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Heartless blowhard of the day? Senator Bruce Casswell

 
 
Reply Tue 26 Apr, 2011 07:01 pm
Quote:
Under a new budget proposal from State Sen. Bruce Casswell, children in the state’s foster care system would be allowed to purchase clothing only in used clothing stores.

Casswell, a Republican representing Branch, Hillsdale, Lenawee and St. Joseph counties, made the proposal this week, reports Michigan Public Radio.

His explanation?

“I never had anything new,” Caswell says. “I got all the hand-me-downs. And my dad, he did a lot of shopping at the Salvation Army, and his comment was — and quite frankly it’s true — once you’re out of the store and you walk down the street, nobody knows where you bought your clothes.”

Under his plan, foster children would receive gift cards that could only be used at places like the Salvation Army, Goodwill and other second hand clothing stores.


Now I love a good thrift store. I buy lots and lots of stuff at thrift stores. Nearly everything in my house came from thrift stores or craigslist.

Second hand shops are very popular among the hipster crowd who are out looking for groovy, vintage things.

But this really seem incredibly heartless.

What do you think?
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Type: Question • Score: 10 • Views: 3,269 • Replies: 41

 
dyslexia
 
  5  
Reply Tue 26 Apr, 2011 07:09 pm
@boomerang,
well there's those dumpsters behind restaurants, that should take care of food stamps.
0 Replies
 
tsarstepan
 
  1  
Reply Tue 26 Apr, 2011 07:12 pm
@boomerang,
That's a Republican for ya.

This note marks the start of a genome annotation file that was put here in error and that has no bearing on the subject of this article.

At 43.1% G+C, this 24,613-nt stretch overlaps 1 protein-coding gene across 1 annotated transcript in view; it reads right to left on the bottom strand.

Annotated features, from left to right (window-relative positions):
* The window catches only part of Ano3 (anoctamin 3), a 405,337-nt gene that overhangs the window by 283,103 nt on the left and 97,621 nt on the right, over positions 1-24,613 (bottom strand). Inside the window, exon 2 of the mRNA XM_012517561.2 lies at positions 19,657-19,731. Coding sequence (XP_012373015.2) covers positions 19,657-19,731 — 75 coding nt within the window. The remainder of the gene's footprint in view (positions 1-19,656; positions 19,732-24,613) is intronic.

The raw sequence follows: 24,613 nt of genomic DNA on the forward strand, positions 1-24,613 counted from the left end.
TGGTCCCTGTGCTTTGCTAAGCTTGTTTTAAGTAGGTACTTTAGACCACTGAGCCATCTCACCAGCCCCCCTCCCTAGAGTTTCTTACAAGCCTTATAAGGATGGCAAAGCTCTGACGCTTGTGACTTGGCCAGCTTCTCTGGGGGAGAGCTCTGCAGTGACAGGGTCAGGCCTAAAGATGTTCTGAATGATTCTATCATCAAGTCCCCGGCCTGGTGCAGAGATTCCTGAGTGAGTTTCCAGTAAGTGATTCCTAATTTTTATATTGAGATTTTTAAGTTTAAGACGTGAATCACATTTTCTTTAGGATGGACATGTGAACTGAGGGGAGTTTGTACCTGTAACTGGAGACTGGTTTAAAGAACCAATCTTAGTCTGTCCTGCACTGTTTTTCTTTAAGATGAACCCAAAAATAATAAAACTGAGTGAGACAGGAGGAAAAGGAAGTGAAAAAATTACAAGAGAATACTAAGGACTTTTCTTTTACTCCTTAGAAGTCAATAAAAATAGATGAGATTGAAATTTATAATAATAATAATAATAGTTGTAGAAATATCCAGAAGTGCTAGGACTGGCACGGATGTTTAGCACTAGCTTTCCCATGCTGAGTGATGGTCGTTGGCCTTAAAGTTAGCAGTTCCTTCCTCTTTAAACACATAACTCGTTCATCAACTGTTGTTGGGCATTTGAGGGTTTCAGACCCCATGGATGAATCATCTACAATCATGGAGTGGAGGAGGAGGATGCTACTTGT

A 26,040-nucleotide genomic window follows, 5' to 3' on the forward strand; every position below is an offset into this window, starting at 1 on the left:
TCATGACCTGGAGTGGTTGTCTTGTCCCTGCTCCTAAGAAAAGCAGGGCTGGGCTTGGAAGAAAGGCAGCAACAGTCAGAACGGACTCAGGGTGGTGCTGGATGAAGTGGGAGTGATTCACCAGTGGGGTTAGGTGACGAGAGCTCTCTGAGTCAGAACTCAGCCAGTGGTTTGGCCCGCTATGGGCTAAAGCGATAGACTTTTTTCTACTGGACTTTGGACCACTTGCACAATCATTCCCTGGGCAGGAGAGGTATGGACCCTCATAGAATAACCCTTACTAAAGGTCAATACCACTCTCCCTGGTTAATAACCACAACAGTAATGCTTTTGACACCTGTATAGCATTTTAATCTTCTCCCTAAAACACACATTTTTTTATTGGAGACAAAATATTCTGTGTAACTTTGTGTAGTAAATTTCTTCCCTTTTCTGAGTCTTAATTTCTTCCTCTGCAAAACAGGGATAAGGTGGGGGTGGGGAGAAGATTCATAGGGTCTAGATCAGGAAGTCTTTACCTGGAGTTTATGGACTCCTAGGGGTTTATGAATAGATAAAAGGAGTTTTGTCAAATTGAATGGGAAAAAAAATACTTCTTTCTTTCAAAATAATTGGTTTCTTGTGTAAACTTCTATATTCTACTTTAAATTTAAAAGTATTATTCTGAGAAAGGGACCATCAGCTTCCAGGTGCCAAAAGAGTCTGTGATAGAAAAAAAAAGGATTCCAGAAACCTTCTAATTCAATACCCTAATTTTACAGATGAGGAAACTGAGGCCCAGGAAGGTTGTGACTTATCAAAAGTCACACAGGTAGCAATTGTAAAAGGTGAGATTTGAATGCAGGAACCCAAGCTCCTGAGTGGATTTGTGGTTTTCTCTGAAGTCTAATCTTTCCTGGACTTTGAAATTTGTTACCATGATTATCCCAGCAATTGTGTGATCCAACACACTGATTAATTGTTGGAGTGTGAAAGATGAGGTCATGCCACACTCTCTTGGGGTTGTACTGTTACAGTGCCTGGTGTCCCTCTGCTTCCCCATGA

I bet there are major corporations who would gladly donate money and gift certificates to their respective stores to the foster care system in return for the publicity. Why hasn't this State Senator think of this option?
0 Replies
 
Tai Chi
 
  5  
Reply Tue 26 Apr, 2011 07:12 pm
@boomerang,
Nobody should have to buy underwear second hand. Or sox. Or pyjamas. Most kids should wear new-to-them shoes given the way each person's particular gait affects a shoe. I shop in thrift stores all the time but that is my choice. Maybe they should all be made to wear uniforms -- the government could get a discount on volume <sarcasm>.
0 Replies
 
MontereyJack
 
  4  
Reply Tue 26 Apr, 2011 07:19 pm
I'd say turnabout is fair play. His colleagues should pass a rider to his bill--if the bill passes, he has to buy all his clothes at the Salvation Army, and if he ever appears in public wearing anything that cost more than $5.99 he must immediately resign his seat in the legislature. See how he likes it.

That's Michigan for you--good thing my parents moved to New Jersey when I was 16.
0 Replies
 
ehBeth
 
  3  
Reply Tue 26 Apr, 2011 07:20 pm
@boomerang,
Were they already receiving gift cards?
If so, will they be in the same total amount?
0 Replies
 
edgarblythe
 
  3  
Reply Tue 26 Apr, 2011 07:26 pm
Underwear? They get underwear? Is that essential, or can they do without it?
0 Replies
 
boomerang
 
  1  
Reply Tue 26 Apr, 2011 07:38 pm
I don't know how foster care funds are distributed, ehBeth. I imagine it's through bank transfer or debit card or something like that. I suppose the foster parent has the option of buying new or buying used.
dadpad
 
  3  
Reply Tue 26 Apr, 2011 07:56 pm
@boomerang,
There's so much waste in this world that I kinda like the idea. Not as an only or forced option, but as a gift card idea its not too bad. "New" clothing would be just that bit more special.